08 October 2008

And the Angels Sing

Ok, this is Bonaventure Cemetery in Savannah, another place made famous by the book/movie Midnight in the Garden of Good and Evil, but also famous because of the notable people buried here. The land was bought between 1753 and 1764 by John Mullryne who became active in the politics of the colony. In 1769 he was contracted to rebuild the Tybee Island Lighthouse. In 1779, the Bonaventure Plantation became a hospital and shelter for French troops after the ill-fated Siege of Savannah. The Mullrynes were labeled as traitors after the war and moved to Nassau in 1782. The land was sold at auction, and changed hands several times over the following years. The first known adult buried here was Harriet Fenwick Tattnall in 1802. She was the wife of Josiah Tattnall who bought the land in 1785. In 1847, the land's owner at the time, Peter Wiltberger, incorporated much of the land into the Evergreen Cemetery Company. In July 1907 the cemetery was sold to the City of Savannah and was officially renamed Bonaventure Cemetery. In 1994 the Bonaventure Historical Society was created to help preserve the cemetery, and in 2001 it was placed on the National Register of Historic Places. The Society also prints guide brochures to some of the more interesting burials. I did not see all of them in the brochure, and I found a few of my own, but here they are and I hope you find them as interesting as I did. Oh, and for anyone who asks, the "Birdgirl" statue on the cover of Midnight in the Garden... is no longer here. It was moved to the Telfair Museum. Above is the Colonial section of the cemetery, where many early colonists were buried.
Looking down one of the roads
Rufus Ezekiel Lester 1837-1906. He is not in the brochure, but I thought he was worth a look. Confederate soldier, State Senator 1870-1873, Mayor of Savannah 1883-1889, Congress 1890-1906
A plaque listing some of the burials in the Colonial section
Noble Jones 1702-1775. Arrived with James Oglethorpe in 1733, built Wormsloe Plantation, organized first local militia in 1751, served in Royal Council. More on him tommorow.
William Hodgson 1800-1871. US counsul to Algiers 1826-1829, curator of Georgia Historical Society 1845-1870.
Edward Telfair 1735-1807. Leader of the origianl Liberty Boys in 1774, Governor of Georgia 1786-1787, first governor elected under GA constitution 1789-1793.
Veterans of the World Wars

Commodore Josiah Tattnall III 1735-1807. US Navy 1812-1861, commanded Confederate Naval defenses 1861-1864. Credited with phrase "blood is thicker than water."
Hugh Mercer 1808-1877. West Point Grad 1828, commisioned Brigadier General in Confederate Army, placed in command of Savannah, joined Joseph Johnston in the Atlanta Campaign of 1864.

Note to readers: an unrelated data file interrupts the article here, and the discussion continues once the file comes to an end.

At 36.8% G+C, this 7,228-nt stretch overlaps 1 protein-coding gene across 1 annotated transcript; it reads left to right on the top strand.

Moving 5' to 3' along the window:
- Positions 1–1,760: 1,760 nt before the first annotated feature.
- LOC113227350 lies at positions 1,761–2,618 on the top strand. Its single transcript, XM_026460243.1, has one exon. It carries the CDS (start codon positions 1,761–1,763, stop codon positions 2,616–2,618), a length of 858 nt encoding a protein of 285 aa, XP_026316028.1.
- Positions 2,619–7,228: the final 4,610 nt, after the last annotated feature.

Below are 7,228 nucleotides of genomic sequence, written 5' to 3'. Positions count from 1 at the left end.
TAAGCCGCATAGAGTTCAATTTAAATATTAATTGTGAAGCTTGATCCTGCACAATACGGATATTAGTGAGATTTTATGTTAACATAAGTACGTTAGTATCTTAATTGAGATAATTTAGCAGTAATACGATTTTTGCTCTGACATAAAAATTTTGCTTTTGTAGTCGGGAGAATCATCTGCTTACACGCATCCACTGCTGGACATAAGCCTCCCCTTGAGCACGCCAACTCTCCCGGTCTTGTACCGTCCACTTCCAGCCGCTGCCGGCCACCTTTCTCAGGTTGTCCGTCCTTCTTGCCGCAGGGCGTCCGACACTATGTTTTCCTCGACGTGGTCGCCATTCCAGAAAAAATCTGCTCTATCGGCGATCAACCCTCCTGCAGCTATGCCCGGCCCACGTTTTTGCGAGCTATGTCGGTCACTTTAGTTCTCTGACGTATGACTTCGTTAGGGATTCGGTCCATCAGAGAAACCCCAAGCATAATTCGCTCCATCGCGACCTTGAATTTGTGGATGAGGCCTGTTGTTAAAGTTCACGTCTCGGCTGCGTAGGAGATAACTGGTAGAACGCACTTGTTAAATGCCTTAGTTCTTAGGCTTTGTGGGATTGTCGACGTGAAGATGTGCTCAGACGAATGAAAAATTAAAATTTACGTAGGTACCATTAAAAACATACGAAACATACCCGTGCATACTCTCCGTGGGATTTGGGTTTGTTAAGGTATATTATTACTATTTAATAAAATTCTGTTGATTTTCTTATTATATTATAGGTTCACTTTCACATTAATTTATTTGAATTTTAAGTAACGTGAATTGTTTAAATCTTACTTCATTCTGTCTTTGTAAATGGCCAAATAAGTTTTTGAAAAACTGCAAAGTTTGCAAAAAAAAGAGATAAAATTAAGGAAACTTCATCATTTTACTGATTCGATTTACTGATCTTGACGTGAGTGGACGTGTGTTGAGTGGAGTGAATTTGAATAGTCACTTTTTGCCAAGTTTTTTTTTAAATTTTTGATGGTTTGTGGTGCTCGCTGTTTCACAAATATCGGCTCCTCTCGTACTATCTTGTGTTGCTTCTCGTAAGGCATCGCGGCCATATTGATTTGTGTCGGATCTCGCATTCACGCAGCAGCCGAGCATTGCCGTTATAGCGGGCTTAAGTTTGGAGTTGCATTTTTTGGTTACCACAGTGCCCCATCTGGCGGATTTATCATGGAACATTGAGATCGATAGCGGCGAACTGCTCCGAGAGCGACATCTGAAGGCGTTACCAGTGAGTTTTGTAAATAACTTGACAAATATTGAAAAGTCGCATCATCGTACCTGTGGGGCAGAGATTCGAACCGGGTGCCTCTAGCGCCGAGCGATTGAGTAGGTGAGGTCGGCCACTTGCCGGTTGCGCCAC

James Carmichael Herndon 1831- 1877. US Army surgeon, Assistant Medical Director of Confederate States, staff officer of General Lee.
Robert Anderson 1835-1888. Not the Robert Anderson of Fort Sumter fame, he was a West Point graduate who served the Confederacy 1861-65 and attained Brigadier General. Savannah Chief of Police 1866-1888.
Dr John T. Macfarland 1836-1888. Surgeon, GA Confederate 1st Volunteer Regiment, Georgia Sharpshooters, present at Fort Pulaski, GA/SC campaign. Savannah health officer 1865-1888.
Duncan Lamont Clinch 1784-1849. US Army 1808-1836. Key player in First and Second Seminole Wars, notably the attack on the Negro Fort on the Apalachicola River. Fort Clinch on the GA/FL border is named for him.
Richard Arnold 1808-1876. Helped organize Medical Association of GA, Mayor of Savannah 1842-1865, surrendered city to General Sherman in 1864
Jospeh Bryan 1812-1863. Served at siege of Vera Cruz 1846-1848, Chief of Savannah's Mounted Police 1854
Gracie Watson 1883-1889. Known as "Little Gracie", this child's grave topped by a sculpture of her in Sunday Best by John Walz, is one of the cemetery's most visited and well known sites.
John D. Mongin 1760-1833. Owned eleven of twelve plantations on Danfuskie Island, SC.
Alexander Lawton 1818-1896. President of Augusta and Savannah Railroad, member of House of Representatives and State Senate, Confederate General, President of American Bar Association.
Henry Jackson 1820-1898. Col Mexican War 1846-1848, Superior Court Judge 1849-1853, US minister to Austria 1853-1858, Confederate General
Conrad Aiken 1889-1973. Well-known poet and short story writer, Pullitzer Prize 1929.
John Beckwith 1831-1890. Second Bishop of GA Episcopal Church 1867, Established 20 churches and 5 missions including Savannah Orphanage for Confederate children
And finally the most famous resident, Johnny Mercer 1909-1976. Popular song writer, wrote more than 1,000 lyrics, four Oscars for movie lyrics, produced several Broadway shows. Grave below.

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